Three beautifully crafted short stories that lean to the supernatural.
In We'll Always Have Tea & Other Stories by Rajendra Shepherd, narrator John Moran majestically breathes the characters to full-blooded life.
"We'll Always Have Tea" is a generous contemplation on love: Derek misses his wife Deidre - is she really still talking to him through signs, or is he imagining things?
In "Of Thosalus Born", a baby angel is found in a shanty in the Caribbean. Attention-seeking schoolboy Thosalus struggles as his new angel brother captures the limelight in this Gothic tale.
We get messy in "The Maenad's Touch". A high school janitor finds his world screwed to holy hell by Priscilla, a maverick woman whose tendrils eventually take grip of his life. Was his fall inevitable in Priscilla's wake?
Rajendra is a writer, artist, and academic who works at the University of the West Indies. His writing has been nominated for prizes and appears in journals and magazines.
John Moran is a master of voice acting who inhabits these characters. His moving portrayals are guaranteed to get under your skin...and may well change you forever.
I found each story---from gentle to rough--never dull as they moved along to very satisfying conclusions! The reader, Mr. Moran, gave each character distinctive qualities which kept the telling of the tales riveting. I'm hesitant to reveal the nature of the stories, because even with few words, I may spoil the surprises. I will say that the first story was about kind people and the past. The second story was a fanciful tale of something found and the family that found it. And about the third story, I'll say it's definitely for a mature audience!
About that last one, because of the choice of characterization Mr. Moran used, I felt I was listening to an older version of the Macolm McDowell character from his most famous movie--it's not, but with that voice in my mind and ears, it made the story come far more alive than just by reading it!
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Who was your favorite character and why?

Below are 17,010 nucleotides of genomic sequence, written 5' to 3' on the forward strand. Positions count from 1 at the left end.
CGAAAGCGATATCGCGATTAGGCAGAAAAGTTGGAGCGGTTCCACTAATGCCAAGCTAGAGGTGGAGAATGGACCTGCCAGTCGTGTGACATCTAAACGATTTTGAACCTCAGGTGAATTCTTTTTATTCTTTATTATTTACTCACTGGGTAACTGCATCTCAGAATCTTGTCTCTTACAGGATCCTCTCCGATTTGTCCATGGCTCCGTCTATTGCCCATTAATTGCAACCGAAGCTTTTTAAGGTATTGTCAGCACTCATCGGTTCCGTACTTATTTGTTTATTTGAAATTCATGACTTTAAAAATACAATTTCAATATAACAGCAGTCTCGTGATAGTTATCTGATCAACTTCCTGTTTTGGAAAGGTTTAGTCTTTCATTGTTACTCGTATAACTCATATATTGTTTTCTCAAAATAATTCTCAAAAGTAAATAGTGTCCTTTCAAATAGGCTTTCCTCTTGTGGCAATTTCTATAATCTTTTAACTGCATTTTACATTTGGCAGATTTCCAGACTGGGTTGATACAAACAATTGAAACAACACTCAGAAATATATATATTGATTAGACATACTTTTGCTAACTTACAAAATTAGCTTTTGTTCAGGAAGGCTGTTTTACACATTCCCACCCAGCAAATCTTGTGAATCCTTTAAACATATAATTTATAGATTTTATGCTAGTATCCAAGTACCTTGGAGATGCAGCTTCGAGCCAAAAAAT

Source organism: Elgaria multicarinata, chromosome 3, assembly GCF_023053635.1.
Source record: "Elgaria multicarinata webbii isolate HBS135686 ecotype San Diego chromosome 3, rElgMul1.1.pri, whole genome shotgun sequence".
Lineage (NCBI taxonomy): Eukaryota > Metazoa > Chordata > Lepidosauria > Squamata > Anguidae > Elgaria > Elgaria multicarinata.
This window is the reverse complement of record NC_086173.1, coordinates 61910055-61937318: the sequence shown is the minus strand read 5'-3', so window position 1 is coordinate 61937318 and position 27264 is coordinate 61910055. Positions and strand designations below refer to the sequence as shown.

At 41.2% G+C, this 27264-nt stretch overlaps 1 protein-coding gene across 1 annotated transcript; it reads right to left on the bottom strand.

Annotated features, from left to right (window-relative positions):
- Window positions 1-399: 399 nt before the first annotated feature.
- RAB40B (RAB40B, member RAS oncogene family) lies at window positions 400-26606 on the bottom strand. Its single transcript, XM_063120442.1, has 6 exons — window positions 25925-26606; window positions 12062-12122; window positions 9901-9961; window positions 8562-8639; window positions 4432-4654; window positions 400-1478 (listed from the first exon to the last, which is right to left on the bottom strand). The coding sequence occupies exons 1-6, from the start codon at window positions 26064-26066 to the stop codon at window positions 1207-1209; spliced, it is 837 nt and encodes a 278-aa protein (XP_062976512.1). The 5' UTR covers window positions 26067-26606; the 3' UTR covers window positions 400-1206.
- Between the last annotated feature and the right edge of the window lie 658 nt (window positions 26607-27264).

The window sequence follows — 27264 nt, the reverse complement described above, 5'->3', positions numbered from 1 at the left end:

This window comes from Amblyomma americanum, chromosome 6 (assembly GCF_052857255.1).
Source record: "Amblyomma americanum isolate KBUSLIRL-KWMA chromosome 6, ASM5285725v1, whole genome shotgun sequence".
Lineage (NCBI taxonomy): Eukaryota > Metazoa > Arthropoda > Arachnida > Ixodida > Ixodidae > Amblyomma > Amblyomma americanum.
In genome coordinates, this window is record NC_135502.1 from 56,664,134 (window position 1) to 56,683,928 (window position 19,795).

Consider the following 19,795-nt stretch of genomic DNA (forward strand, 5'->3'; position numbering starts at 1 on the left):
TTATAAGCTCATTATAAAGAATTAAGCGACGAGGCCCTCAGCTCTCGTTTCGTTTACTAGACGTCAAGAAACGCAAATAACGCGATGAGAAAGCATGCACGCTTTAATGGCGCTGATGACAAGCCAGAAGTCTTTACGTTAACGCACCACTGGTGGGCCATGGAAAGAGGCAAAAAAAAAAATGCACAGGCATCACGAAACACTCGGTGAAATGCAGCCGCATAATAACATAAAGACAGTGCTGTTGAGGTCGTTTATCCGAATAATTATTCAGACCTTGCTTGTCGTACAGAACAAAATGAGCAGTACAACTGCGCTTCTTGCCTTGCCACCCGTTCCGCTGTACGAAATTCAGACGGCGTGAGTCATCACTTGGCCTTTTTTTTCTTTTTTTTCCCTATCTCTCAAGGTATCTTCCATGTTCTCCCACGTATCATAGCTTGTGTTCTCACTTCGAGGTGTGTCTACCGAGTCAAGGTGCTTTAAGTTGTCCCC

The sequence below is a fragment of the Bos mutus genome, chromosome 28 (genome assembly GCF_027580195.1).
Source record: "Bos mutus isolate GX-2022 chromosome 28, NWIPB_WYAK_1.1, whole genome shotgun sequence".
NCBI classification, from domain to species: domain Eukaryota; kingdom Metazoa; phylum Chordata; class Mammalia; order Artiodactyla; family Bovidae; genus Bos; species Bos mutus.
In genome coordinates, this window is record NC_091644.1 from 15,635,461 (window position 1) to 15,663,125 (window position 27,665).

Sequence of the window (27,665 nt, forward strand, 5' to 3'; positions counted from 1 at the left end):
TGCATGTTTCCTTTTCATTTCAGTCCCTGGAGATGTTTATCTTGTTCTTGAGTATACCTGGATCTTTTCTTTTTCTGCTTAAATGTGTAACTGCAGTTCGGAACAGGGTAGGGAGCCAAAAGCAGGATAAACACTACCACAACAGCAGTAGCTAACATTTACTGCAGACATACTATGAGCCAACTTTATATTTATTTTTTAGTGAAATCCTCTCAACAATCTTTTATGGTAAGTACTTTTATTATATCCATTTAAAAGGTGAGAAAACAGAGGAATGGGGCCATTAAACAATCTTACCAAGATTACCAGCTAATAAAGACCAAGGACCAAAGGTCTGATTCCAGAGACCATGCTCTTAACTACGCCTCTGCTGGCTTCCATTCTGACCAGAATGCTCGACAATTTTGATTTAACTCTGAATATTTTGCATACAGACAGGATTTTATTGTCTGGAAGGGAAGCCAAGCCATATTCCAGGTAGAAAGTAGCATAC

Derek. His story was so touching and his lingering moments remembering his departed wife brought me to tears. The narrative was lyrical and the beautiful passages left me wishing that he could have his dear Deirdre return for those lovely cups of tea and his painstaking soul-filling love for her. The tragedy underscored this tribute to love and the difficulty of loss that is inevitable when we have loved so deeply.
Have you listened to any of John Augustine Moran’s other performances before? How does this one compare?
No, but I have seen his other work and he has reached new heights with this work!
I received a copy of this audiobook for review.
This collection consists of 3 stories, each with a paranormal element, or some seeming to have more of a mental health element. I did enjoy the first story quite a bit - a story of an elderly man having tea with his deceased wife. Or was he? Can't know for sure but it was a sweet story of him continuing to remember her with her special tea. Plus, I'm a fan of Lady Gray myself.
The second was kind of interesting because of the little angel that was found by a family and lived with them for some time. I suppose both the family and the angel learned some lessons during that time.
The third one I didn't care for. It definitely seemed more of a mental health issue than a possible haunting.
The audio narrator was good and I enjoyed his voices, though the music was kind of unnecessary for the stories.
Short stories are hard to review due to their brevity. I can't say these stories leave a lasting impact but my curiosity was piqued when I was approached to give these a listen.
Would you recommend this audiobook to a friend? If so, why?
I would recommend it to certain friends, the sensitive and adventurous among them. The stories are unpredictable and well written.
Who was your favorite character and why?
I can't say which character I like best. I like them differently.
What does John Augustine Moran bring to the story that you wouldn’t experience if you just read the book?
I like to read, but John's reading was a bonus. A fine actor in my living room.
Was there a moment in the book that particularly moved you?
I was moved by more than one, certainly, but I keep coming back to Deidre's tea.
Any additional comments?
I think I'll listen again.